Format

Send to

Choose Destination
Mol Ecol. 2016 Nov;25(21):5439-5450. doi: 10.1111/mec.13862. Epub 2016 Oct 14.

Diet-related gut bacterial dysbiosis correlates with impaired development, increased mortality and Nosema disease in the honeybee (Apis mellifera).

Author information

1
Graduate Interdisciplinary Program in Entomology and Insect Science, University of Arizona, PO Box 210036, Tucson, AZ, 85721, USA. pmaes@email.arizona.edu.
2
Department of Entomology, University of Arizona, PO Box 210036, Tucson, AZ, 85721, USA. pmaes@email.arizona.edu.
3
Graduate Interdisciplinary Program in Entomology and Insect Science, University of Arizona, PO Box 210036, Tucson, AZ, 85721, USA.
4
Department of Entomology, University of Arizona, PO Box 210036, Tucson, AZ, 85721, USA.
5
ScientificBeekeeping.com, 14744 Meadow Drive, Grass Valley, CA, 95945, USA.
6
USDA-ARS Carl Hayden Bee Research Center, 2000 East Allen Road, Tucson, AZ, 85719, USA.

Abstract

Dysbiosis, defined as unhealthy shifts in bacterial community composition, can lower the colonization resistance of the gut to intrinsic pathogens. Here, we determined the effect of diet age and type on the health and bacterial community composition of the honeybee (Apis mellifera). We fed newly emerged bees fresh or aged diets, and then recorded host development and bacterial community composition from four distinct regions of the hosts' digestive tract. Feeding fresh pollen or fresh substitute, we found no difference in host mortality, diet consumption, development or microbial community composition. In contrast, bees fed aged diets suffered impaired development, increased mortality and developed a significantly dysbiotic microbiome. The consumption of aged diets resulted in a significant reduction in the core ileum bacterium Snodgrassella alvi and a corresponding increase in intrinsic pathogen Frischella perrara. Moreover, the relative abundance of S. alvi in the ileum was positively correlated with host survival and development. The inverse was true for both F. perrara and Parasacharibacter apium. Collectively, our findings suggest that the early establishment of S. alvi is associated with healthy nurse development and potentially excludes F. perrara and P. apium from the ileum. Although at low abundance, establishment of the common midgut pathogen Nosema spp. was significantly associated with ileum dysbiosis and associated host deficiencies. Moreover, dysbiosis in the ileum was reflected in the rectum, mouthparts and hypopharyngeal glands, suggesting a systemic host effect. Our findings demonstrate that typically occurring alterations in diet quality play a significant role in colony health and the establishment of a dysbiotic gut microbiome.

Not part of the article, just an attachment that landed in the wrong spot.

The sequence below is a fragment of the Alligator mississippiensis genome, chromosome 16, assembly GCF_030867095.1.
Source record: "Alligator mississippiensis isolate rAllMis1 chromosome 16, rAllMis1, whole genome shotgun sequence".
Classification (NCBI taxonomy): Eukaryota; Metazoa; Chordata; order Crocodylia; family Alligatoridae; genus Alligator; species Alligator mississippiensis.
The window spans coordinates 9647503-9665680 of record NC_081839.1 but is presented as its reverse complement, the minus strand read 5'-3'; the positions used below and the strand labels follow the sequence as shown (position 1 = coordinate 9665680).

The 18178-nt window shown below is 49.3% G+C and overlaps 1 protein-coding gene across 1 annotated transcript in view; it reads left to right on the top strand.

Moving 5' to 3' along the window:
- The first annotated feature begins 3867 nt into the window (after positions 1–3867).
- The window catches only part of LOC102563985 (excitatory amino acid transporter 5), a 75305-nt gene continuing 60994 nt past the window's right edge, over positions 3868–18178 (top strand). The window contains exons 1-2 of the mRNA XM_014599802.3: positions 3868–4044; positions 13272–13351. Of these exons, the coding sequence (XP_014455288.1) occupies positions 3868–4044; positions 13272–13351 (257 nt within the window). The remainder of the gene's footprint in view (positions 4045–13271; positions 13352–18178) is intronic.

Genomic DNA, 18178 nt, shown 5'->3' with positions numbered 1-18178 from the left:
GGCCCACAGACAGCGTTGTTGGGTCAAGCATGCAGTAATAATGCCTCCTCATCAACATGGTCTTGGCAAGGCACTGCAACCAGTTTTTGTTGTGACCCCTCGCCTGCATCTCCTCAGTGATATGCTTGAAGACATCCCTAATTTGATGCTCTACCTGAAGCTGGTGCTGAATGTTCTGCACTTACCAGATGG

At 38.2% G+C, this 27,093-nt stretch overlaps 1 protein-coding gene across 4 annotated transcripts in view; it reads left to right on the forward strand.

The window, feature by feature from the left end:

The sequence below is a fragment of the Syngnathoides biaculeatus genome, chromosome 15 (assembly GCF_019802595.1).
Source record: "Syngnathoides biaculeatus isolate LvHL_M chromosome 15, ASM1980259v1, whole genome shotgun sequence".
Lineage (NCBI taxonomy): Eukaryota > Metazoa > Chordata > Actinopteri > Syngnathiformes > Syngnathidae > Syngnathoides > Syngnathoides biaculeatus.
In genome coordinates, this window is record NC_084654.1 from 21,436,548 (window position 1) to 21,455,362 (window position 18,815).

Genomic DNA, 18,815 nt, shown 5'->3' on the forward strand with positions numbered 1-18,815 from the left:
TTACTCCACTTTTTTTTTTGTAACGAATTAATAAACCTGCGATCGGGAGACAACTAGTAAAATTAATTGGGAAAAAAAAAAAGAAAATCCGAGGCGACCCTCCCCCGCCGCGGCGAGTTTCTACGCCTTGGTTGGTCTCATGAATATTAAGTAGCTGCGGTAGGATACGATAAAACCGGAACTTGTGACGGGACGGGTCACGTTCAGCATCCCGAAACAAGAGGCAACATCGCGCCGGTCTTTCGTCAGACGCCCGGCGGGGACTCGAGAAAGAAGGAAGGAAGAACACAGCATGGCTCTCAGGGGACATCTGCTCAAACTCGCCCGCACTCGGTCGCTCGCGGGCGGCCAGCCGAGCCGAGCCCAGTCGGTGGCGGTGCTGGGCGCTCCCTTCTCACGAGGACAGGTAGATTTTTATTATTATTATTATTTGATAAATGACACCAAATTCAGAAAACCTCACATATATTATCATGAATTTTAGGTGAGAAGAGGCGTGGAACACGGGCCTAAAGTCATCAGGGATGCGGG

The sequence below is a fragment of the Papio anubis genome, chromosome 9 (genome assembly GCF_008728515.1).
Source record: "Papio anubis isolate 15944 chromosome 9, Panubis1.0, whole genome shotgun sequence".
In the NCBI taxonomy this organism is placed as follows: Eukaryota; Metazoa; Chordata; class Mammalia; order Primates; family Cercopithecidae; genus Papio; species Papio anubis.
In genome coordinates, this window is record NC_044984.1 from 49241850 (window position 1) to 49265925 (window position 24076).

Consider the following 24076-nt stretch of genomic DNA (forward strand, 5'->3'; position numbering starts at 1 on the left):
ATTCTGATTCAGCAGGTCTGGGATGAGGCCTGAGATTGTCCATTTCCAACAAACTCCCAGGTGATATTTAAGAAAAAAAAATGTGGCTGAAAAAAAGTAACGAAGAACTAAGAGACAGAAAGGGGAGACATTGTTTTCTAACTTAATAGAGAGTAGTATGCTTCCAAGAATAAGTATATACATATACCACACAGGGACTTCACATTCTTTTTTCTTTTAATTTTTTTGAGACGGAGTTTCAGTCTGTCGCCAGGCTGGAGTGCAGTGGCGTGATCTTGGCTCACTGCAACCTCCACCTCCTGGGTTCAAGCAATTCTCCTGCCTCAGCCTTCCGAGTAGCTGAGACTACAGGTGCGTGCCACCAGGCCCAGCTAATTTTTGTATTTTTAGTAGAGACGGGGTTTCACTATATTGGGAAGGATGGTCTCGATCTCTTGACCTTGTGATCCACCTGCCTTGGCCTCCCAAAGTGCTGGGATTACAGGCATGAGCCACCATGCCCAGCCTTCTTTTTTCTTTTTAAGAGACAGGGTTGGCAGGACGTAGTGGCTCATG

KEYWORDS:

Frischella perrara ; Snodgrassella alvi ; Diet; Ileum; Nosema spp.; gut microbiota; hypopharyngeal gland; mortality; nurse development; rectum; stored pollen

PMID:
27717118
DOI:
10.1111/mec.13862
[Indexed for MEDLINE]

Supplemental Content

Full text links

Icon for Wiley
Loading ...
Support Center